Among all the gaming hoopla, I saw a post that said something to the effect of, ‘If we cared half as much about Battlefront 2 as we did about net neutrality, we wouldn’t have to worry about net neutrality’.  Well, Reddit responded.  Earlier this week, for about 48 hours straight, Reddit’s entire front page was entirely dedicated to the mobilization for net neutrality.  This wasn’t a banner, or an ad, or front page image, it was what seemed to be thousands of posts, across thousands of sub-reddits, all being up-voted by the masses.  I was almost a little annoyed that for 2 days, I didn’t have normal access to one of my news feeds, but I couldn’t help but be in awe of what I was seeing.

I don’t know if the effort by Reddit or any of the other tech majors will be enough to stop this repeal.  Senators don’t pay nearly as much attention to internet chatter as they do to phone calls to their office.  Assuming an average call takes 10 minutes, an office could theoretically take 144 calls over a 24 hour period, or 1008 calls over the course of a week.  There are 100 senators, meaning a little over 100,000 calls would completely occupy the senate’s phone lines for a week.  If that happened, it would probably be the documented as one of the greatest public protests of all time.

At this point, I don’t have a clue how many up votes were cast across how many posts.  If I had guess, somewhere between 2-5 million, suggesting that the support is somewhere between 20-50 times what it should probably take to get the government to reconsider their position.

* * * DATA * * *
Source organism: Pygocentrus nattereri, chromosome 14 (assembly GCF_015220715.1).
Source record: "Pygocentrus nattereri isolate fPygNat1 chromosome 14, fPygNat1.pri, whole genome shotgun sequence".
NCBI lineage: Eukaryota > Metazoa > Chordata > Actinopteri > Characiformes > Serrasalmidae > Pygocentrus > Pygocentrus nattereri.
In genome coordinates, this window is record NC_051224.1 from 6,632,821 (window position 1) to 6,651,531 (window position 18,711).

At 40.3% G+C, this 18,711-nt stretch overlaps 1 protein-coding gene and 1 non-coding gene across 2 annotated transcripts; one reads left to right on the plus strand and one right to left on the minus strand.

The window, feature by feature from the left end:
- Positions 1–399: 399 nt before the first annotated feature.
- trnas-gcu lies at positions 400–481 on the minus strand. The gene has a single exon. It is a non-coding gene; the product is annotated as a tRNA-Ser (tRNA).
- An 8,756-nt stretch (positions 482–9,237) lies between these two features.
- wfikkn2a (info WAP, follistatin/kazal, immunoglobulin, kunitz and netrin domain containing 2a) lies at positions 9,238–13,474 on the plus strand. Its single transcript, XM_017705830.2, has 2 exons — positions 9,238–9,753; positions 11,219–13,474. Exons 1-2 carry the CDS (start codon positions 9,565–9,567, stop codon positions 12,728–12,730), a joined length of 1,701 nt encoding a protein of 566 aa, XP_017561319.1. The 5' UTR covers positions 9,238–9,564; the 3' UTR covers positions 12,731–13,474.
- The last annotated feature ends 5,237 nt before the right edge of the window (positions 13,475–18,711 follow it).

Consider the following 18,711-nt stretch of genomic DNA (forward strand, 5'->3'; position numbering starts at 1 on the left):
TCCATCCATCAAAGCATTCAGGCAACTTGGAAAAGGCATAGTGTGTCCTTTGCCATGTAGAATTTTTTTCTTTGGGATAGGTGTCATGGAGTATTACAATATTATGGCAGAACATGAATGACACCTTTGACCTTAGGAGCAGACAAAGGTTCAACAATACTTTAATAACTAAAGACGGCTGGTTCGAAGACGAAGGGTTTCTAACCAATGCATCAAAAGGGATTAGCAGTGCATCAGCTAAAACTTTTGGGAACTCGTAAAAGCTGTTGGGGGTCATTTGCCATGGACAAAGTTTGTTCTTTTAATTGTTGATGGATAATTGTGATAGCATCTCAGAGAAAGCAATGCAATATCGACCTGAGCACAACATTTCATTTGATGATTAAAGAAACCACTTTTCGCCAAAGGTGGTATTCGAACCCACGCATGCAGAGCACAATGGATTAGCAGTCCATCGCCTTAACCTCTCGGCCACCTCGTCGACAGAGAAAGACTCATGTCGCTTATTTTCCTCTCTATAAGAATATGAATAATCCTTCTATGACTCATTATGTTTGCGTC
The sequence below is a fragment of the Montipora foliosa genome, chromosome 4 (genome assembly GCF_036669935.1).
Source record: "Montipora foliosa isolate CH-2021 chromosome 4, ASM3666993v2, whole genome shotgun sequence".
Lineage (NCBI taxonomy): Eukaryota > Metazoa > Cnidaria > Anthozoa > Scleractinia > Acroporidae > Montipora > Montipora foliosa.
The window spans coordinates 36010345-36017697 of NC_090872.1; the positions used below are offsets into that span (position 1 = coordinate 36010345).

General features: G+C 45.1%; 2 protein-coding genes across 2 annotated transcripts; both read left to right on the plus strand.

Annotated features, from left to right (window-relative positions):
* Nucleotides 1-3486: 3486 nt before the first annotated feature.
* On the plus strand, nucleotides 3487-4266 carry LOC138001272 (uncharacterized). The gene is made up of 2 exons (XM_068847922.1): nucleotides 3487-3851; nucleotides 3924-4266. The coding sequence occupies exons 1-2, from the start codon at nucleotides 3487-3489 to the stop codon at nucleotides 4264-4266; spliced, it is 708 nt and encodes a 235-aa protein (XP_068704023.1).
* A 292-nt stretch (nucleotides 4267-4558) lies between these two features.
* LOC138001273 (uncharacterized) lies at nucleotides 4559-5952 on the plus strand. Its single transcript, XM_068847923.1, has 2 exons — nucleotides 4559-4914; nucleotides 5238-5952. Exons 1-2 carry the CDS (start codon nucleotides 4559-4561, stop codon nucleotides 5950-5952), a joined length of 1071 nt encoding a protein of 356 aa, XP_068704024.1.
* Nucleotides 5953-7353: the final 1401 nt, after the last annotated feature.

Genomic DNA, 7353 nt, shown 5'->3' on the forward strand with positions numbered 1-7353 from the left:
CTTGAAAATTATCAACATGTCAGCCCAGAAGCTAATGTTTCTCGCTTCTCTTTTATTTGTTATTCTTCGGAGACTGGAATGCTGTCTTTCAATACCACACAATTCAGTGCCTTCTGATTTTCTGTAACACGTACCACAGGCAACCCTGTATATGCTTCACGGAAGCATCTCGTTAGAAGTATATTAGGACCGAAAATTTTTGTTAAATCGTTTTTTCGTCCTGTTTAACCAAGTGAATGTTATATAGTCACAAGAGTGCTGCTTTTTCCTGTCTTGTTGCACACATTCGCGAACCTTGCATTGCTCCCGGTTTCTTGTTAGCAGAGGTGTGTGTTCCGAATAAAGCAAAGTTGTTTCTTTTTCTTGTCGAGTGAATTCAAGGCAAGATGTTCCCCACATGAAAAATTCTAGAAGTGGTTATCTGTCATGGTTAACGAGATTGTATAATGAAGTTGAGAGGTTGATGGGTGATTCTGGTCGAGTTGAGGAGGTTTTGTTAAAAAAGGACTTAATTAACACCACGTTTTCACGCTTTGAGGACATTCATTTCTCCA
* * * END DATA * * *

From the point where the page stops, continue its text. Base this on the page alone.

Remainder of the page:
There are a few problems here.  First, why is it that in a democratic framework, where the people have not asked to repeal net neutrality, is the Chairman of the FCC introducing measures to repeal net neutrality?  The second problem is that internet community, arguably the constituents of this decision, are protesting this decision more fiercely than anything they’ve ever done – and it might be ignored.  Finally, and perhaps the worst problem is that we’re encouraged to think that calls into our senators’ offices are what will make the difference here but at this point, we know that’s bullshit.  They listen when they have to, and they use public backlash as a measure of what they can get away with while still being able to get re-elected.  In all likelihood, there are only two calls that would make a difference here:  If Ajit Pai received a call from the president, or if received a call from the chairman of Verizon.  Unfortunately for us, both have vested financial interests in restricting how the general population accesses information… so I don’t see it happening.

Doom and gloom, I know.  But there’s a bright side.  An awesome bright side.  Government needs tech, desperately.  I’ve been mulling over the idea of a app that would let governments better connect and engage with their people.  The current lines of communication between politicians and their constituents minimize inbound traffic which increases the disconnect.  Without a live connection to your people, it becomes a lot easier to pay attention to the lobbyist that just took you out for a nice steak dinner.  The people need a platform that lets them engage in real time with the people making these kinds of decisions, one that’s easy to use, that people would want to use, and one which decision makers would be held accountable to.  The way that EA and Disney reacted to the Star Wars: Battlefront 2 issue was the first time that any modern platform, let alone Reddit, ticked all those boxes.  If we manage to stop the repeal of net neutrality, I might even say proof of concept.